Ghost Town - Introduction
My name is Elena. I run this website and I don't have anything to sell. What I do have is my motorbike and the absolute freedom to ride it wherever curiosity and the speed demon take me. This page is maintained by the author, but when internet traffic is heavy it may be down occasionally.
I have ridden all my life and over the years I have owned several different motorbikes. I ended my search for a perfect bike with a big ninja, that boasts a mature 147 horse power, some serious bark, is fast as a bullet and comfortable for a long trips.
I travel a lot and one of my favorite destinations leads North from Kiev, towards so called Chernobyl "dead zone", which is 130kms from my home. Why my favorite? Because one can take long rides there on empty roads.
The people there all left and nature is blooming. There are beautiful woods and lakes.
In places where roads have not been travelled by trucks or army vehicles, they are in the same condition they were 20 years ago - except for an occasional blade of grass or some tree that discovered a crack to spring through. Time does not ruin roads, so they may stay this way until they can be opened to normal traffic again........ a few centuries from now.
To begin our journey, we must learn a little something about radiation. It is really very simple, and the device we use for measuring radiation levels is called a geiger counter . If you flick it on in Kiev, it will measure about 12-16 microroentgen per hour. In a typical city of Russia and America, it will read 10-12 microroentgen per hour. In the center of many European cities are 20 microR per hour, the radioactivity of the stone.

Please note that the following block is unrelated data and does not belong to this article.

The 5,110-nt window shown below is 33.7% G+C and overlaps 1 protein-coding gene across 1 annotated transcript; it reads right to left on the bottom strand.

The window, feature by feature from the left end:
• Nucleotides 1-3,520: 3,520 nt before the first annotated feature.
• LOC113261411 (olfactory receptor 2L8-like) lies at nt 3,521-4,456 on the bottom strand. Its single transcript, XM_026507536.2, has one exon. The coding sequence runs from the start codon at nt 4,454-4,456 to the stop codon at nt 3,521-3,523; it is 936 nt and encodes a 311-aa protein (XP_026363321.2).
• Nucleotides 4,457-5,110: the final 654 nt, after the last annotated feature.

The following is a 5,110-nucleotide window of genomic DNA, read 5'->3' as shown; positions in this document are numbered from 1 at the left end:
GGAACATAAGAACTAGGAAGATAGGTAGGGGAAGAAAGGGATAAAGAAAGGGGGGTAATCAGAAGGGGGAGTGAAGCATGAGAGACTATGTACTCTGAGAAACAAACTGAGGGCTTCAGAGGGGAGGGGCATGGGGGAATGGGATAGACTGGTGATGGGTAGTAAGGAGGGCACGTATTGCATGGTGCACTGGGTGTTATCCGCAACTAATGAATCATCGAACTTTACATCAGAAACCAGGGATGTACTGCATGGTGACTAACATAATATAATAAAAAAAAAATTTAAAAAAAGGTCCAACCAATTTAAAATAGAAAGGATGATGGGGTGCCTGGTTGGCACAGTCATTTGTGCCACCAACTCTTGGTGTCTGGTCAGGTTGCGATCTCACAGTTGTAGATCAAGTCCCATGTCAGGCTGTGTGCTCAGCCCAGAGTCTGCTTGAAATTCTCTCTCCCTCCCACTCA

1,000 microroentgens equal one milliroentgen and 1,000 milliroentgens equal 1 roentgen. So one roentgen is 100,000 times the average radiation of a typical city. A dose of 500 roentgens within 5 hours is fatal to humans. Interestingly, it takes about 2 1/2 times that dosage to kill a chicken and over 100 times that to kill a cockroach.
This sort of radiation level can not be found in Chernobyl now. In the first days after explosion, some places around the reactor were emitting 3,000-30,000 roentgens per hour. The firemen who were sent to put out the reactor fire were fried on the spot by gamma radiation. The remains of the reactor were entombed within an enormous steel and concrete sarcophagus, so it is now relatively safe to travel to the area - as long as one do not step off of the roadway and do not stick in a wrong places.......
The map above shows all our journey through the dead zone. Radiation went in soil and now in apples and mushrooms. It is not retained by asphalt, which makes rides through this area possible.
I have never had problems with the dosimeter guys, who man the checkpoints. They are experts, and if they find radiation on you vehicle, they gave it a chemical shower. I don't count those couple of times when "experts" tried to invent an excuse to give me a shower, because those had a lot more to do with physical biology than biological physics